Donative intent is an intention on the part of the donor that there be a present and irrevocable transfer of title to the subject matter of the gift. Delivery constitutes the means through which the intent of the donor is given effect. It consists of an irrevocable surrender of dominion and control over the subject matter of the gift to the donee or his agent.

To sustain her burden of proof as the party alleging a gift, plaintiff offered evidence consisting first of the testimony of David C. Ruttenberg, an attorney, who had known Simon Gordon for a number of years prior to the latter's death. Ruttenberg testified that he had represented decedent with respect to the prenuptial agreement and at that time spoke to him about executing a will, and that decedent informed him there was no need for a will since he had given everything to his future wife as a gift. The witness further testified that when he asked decedent for a piece of sculpture in partial satisfaction of his fee, the decedent said that the matter would have to be taken up with Bacia Gordon. Finally, Ruttenberg testified that the reason for the reservation of rights by the parties in all property other than the real estate specifically named in the prenuptial agreement was to save certain property which plaintiff had acquired by reason of a previous marriage, for the issue of that marriage.

Plaintiff also produced Claire Rosen, an attorney, who testified that she had known decedent for a period of ten years and had represented Bacia Gordon with respect to and was scrivener of the prenuptial agreement. She testified that the agreement was executed in her presence and at the time of its execution she suggested to deceased that he execute a will; that he responded by informing her that his attorney had already made that suggestion and that he had informed his attorney that there was no need for a will since he had already given all of his property to Bacia Gordon, his future wife, as a gift, and that he did not want his family to have anything, as he owed them nothing.

Also called by plaintiff was Alice Shumacher, who testified that she was a student of Bacia Gordon. She testified that she attended art classes conducted by Bacia Gordon in April of 1962, and that the classes were conducted at a studio shared by decedent and Bacia Gordon. (The studio is the situs of the property which is the subject matter of defendant's counterclaim.) She also testified that she arrived early on one occasion, found the door to the studio to be locked, and gained entry after Bacia Gordon arrived and opened the door.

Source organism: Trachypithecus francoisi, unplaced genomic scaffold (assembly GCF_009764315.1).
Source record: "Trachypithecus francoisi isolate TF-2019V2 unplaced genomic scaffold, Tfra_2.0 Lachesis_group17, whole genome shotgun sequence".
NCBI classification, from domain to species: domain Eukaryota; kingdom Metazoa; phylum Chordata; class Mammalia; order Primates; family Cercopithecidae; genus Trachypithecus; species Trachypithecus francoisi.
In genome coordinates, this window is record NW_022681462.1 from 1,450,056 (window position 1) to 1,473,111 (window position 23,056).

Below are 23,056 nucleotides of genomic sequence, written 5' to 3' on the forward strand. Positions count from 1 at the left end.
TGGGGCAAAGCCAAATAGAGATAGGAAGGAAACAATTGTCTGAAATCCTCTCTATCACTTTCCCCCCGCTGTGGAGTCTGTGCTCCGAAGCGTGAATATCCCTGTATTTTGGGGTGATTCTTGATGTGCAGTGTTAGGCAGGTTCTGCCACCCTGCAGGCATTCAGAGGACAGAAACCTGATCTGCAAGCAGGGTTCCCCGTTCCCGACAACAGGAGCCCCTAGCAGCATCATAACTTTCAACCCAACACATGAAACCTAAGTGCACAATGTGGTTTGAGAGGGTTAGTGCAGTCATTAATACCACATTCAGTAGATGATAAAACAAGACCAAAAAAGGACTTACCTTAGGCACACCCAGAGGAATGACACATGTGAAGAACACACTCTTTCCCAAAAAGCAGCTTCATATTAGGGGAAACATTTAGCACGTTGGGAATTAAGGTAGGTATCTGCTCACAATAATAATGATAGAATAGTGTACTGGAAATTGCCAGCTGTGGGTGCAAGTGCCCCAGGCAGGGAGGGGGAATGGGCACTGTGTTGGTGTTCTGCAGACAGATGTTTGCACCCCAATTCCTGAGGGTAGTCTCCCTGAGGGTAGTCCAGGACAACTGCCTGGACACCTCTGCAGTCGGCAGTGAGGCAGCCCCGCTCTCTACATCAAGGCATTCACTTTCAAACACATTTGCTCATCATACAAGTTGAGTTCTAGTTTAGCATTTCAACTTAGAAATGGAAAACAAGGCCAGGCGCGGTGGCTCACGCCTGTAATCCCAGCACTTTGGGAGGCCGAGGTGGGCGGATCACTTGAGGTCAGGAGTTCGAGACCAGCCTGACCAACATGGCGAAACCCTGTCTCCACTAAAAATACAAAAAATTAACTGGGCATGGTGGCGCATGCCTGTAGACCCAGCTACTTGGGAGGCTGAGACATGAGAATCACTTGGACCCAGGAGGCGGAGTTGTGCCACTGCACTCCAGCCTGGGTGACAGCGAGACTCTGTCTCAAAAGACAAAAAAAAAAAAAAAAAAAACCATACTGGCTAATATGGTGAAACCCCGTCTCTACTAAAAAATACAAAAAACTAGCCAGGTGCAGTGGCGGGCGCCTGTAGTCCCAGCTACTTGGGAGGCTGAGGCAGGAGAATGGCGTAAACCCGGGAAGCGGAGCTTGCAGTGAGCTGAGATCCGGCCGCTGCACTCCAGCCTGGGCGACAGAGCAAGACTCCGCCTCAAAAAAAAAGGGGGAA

Plaintiff did not testify due to the disability imposed upon her by Ill Rev Stats, c 51, § 2, commonly known as the Dead Man's Act.

The evidence produced by plaintiff in the proceedings before the master established that she and Simon Gordon shared a studio for their respective professional activities and were to occupy a common domicile. In this factual situation we do not consider the fact that the property in question was not removed from the premises over which both decedent and plaintiff exercised control to be repugnant to a finding that a gift had been completed. Moreover, the statements attributed to the decedent by two of plaintiff's witnesses are clearly sufficient to establish both donative intent and the essence of delivery, i.e., the surrender by the donor of dominion and control over the subject matter of the gift in favor of the donee. Finally, plaintiff's witness Ruttenberg provided a reasonable explanation of the reservation of rights clause in the prenuptial agreement which is consistent with a determination that a gift had been made.

The master saw the witnesses and heard them testify. His report, adopted by the chancellor, contained a comprehensive review of the evidence and an evaluation of the testimony of each of the witnesses. The testimony of Leo Gordon, the only witness called by defendants, did not serve to contradict that of plaintiff's witnesses in any significant manner. The findings of the master are not manifestly against the weight of the evidence and are therefore not subject to reversal by a court of review. Kioutas v. City of Chicago, 59 Ill. App.2d 441, 208 N.E.2d 587 (1965); Michigan Mut. Liability Co. v. Type and Press Co. of Illinois, 62 Ill. App.2d 364, 210 N.E.2d 787 (1965). Accordingly the judgment must be affirmed.

Defendants have also asserted in their brief that the fee of the master is excessive. Despite the fact that this item is not included in their prayer for relief we have reviewed the matter and find that the master's fee, as reduced by the chancellor, is not excessive.

Judgment affirmed.

BURKE and McCORMICK, JJ., concur.